Winter isn’t the only one championing the underdog. More and more producers are coaxing this grape out of its shell to showcase its inherent beauty. When stripped of new oak, Zinfandel showcases beguiling notes and a vibrant freshness. Picked early, Zin avoids cloying sweetness and alcohol heat. “Other producers are harvesting at 27-28 Brix, and we are picking at 23-24,” says Cappiello. Reichardt also picks very early for her Little Trouble wines. “Zin has gotten lost in translation with overblown jammy expressions,” she says. “We use neutral oak and pick around 22 Brix, so there is still tannin and structure, but it’s not so high in alcohol, so it’s a nice food pairing wine.”
Already innately a fruity varietal, carbonic maceration amplifies that character. Maître de Chai doesn’t want to mask the beauty of the grapes they procure. The grapes ferment with native yeast in a mix of open-top, whole cluster, and in barrel. After 11 months in cask, the wine is bottled with the minimum sulfur addition. Cappiello has a similar approach at Monte Rio. The grapes go through carbonic in a cement tank without inoculation, enzymes, or additives. He went this route because of his affinity for Beaujolais and saw the potential to make a Zinfandel with low alcohol and the vibrancy of the Zins of yore.
Carbonic maceration offered freshness for Little Trouble’s Whatcha Doin Tonight? And freshness was exactly what Lula Wines winemaker, Megan Sekermestrovich, needed to offset the fumes from the smoke-tainted grapes she was using. She describes “This Wine is Fire” Carignan and Zinfandel blend as extremely polarizing. The carbonic treatment helped give it texture and juiciness.
Maître de Chai, Monte Rio, Little Trouble, Lula, and Stonum all chose Zin for their rosés because of its fruity esters. In his Buckaroo Rosé, Winter says Zin adds intrigue. “It has a little bit more texture and bright acidity,” he says. “It’s not your average wine—it’s not even your average rosé—it’s more cerebral.”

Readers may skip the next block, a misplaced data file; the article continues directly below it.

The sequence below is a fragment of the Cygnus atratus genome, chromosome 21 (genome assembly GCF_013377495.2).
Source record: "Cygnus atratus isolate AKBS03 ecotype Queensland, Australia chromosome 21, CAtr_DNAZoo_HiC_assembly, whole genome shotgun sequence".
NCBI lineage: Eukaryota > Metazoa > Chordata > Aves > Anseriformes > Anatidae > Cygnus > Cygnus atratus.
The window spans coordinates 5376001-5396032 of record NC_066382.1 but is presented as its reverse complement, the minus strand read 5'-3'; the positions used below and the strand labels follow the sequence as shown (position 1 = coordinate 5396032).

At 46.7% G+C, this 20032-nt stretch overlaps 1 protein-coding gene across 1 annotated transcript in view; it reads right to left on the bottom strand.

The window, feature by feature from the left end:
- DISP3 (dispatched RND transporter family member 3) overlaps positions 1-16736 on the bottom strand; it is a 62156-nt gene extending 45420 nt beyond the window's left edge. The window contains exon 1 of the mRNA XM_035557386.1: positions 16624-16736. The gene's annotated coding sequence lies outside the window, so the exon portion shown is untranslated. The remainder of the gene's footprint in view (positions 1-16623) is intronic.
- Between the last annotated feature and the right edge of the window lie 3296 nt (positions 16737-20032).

For Sekermestrovich, 100% Zin goes into making Lula’s Home & Garden Rosato. “I was worried it was going to be too extractive, but it turned out fresh and fun,” she says. Little Trouble’s rosé is an homage to the Lodi—called Stampede Heritage Rosé. Specifically, it’s a blend of grapes important to the region, Zin being first and foremost.
Tahnee Shields and Brad Artziniega, owners of Oest Wines, found that Zinfandel provided a welcome dose of tannic expression and more body than your average Piquette. “The tannins in the Piccolo Piquette are earthy and mineral with subtle notes of crushed flower,” says Artziniega. “It reminded me of a high altitude Italian wine—energetic with pin prickly acidity.”
Little Trouble describes their Zin-heavy Heritage Field Blend Piquette as “a faint hiss of fizz, tart cherry, fresh thyme, the sound of an ice cream truck.”
Kathy Stonum saw Zin’s potential to make a port-style wine. “We let the grapes stay on the vine until 32 Brix, and they were ‘booming’ with the flavor profile we were after,” she notes. “It is rich and full-bodied, and its higher acidity balances the sweetness, creating an elegant, velvety dessert wine.”
Between Zin’s refreshing new reputation and, equally important, mindful winemaking, it’s clear that producers are writing a new chapter for the Zinfandel grape. “To make broad sweeping statements about any varietal seems small-minded,” says Cappiello. “It seems fear-driven, but I’ve always been counterculture in my approach, whether it was restaurants that I ran or the wines that I make, so I feel comfortable continuing to do what we’re doing with Zin.”